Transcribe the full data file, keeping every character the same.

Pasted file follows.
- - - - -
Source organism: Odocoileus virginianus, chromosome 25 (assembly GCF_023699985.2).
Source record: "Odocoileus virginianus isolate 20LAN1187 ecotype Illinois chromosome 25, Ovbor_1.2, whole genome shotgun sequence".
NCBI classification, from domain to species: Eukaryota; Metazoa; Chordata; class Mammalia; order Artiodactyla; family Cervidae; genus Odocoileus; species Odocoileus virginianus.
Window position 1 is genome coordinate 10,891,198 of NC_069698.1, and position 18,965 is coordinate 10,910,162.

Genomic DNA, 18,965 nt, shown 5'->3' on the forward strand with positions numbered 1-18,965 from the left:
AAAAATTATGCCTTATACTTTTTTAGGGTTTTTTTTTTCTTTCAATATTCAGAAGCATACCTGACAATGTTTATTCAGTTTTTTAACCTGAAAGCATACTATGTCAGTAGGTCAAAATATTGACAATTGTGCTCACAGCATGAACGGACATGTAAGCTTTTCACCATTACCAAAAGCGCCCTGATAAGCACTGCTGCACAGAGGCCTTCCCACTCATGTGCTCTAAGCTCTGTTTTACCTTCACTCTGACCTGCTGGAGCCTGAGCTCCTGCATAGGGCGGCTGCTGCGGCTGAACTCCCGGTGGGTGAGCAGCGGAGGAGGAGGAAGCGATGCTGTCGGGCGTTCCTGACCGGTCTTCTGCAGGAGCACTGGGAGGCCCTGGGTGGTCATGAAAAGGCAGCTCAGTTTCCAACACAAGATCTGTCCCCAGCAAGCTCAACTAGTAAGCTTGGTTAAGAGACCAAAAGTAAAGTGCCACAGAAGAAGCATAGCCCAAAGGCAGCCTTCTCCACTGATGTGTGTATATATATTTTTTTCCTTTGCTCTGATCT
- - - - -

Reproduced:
Source organism: Odocoileus virginianus, chromosome 25 (assembly GCF_023699985.2).
Source record: "Odocoileus virginianus isolate 20LAN1187 ecotype Illinois chromosome 25, Ovbor_1.2, whole genome shotgun sequence".
NCBI classification, from domain to species: Eukaryota; Metazoa; Chordata; class Mammalia; order Artiodactyla; family Cervidae; genus Odocoileus; species Odocoileus virginianus.
Window position 1 is genome coordinate 10,891,198 of NC_069698.1, and position 18,965 is coordinate 10,910,162.

Genomic DNA, 18,965 nt, shown 5'->3' on the forward strand with positions numbered 1-18,965 from the left:
AAAAATTATGCCTTATACTTTTTTAGGGTTTTTTTTTTCTTTCAATATTCAGAAGCATACCTGACAATGTTTATTCAGTTTTTTAACCTGAAAGCATACTATGTCAGTAGGTCAAAATATTGACAATTGTGCTCACAGCATGAACGGACATGTAAGCTTTTCACCATTACCAAAAGCGCCCTGATAAGCACTGCTGCACAGAGGCCTTCCCACTCATGTGCTCTAAGCTCTGTTTTACCTTCACTCTGACCTGCTGGAGCCTGAGCTCCTGCATAGGGCGGCTGCTGCGGCTGAACTCCCGGTGGGTGAGCAGCGGAGGAGGAGGAAGCGATGCTGTCGGGCGTTCCTGACCGGTCTTCTGCAGGAGCACTGGGAGGCCCTGGGTGGTCATGAAAAGGCAGCTCAGTTTCCAACACAAGATCTGTCCCCAGCAAGCTCAACTAGTAAGCTTGGTTAAGAGACCAAAAGTAAAGTGCCACAGAAGAAGCATAGCCCAAAGGCAGCCTTCTCCACTGATGTGTGTATATATATTTTTTTCCTTTGCTCTGATCT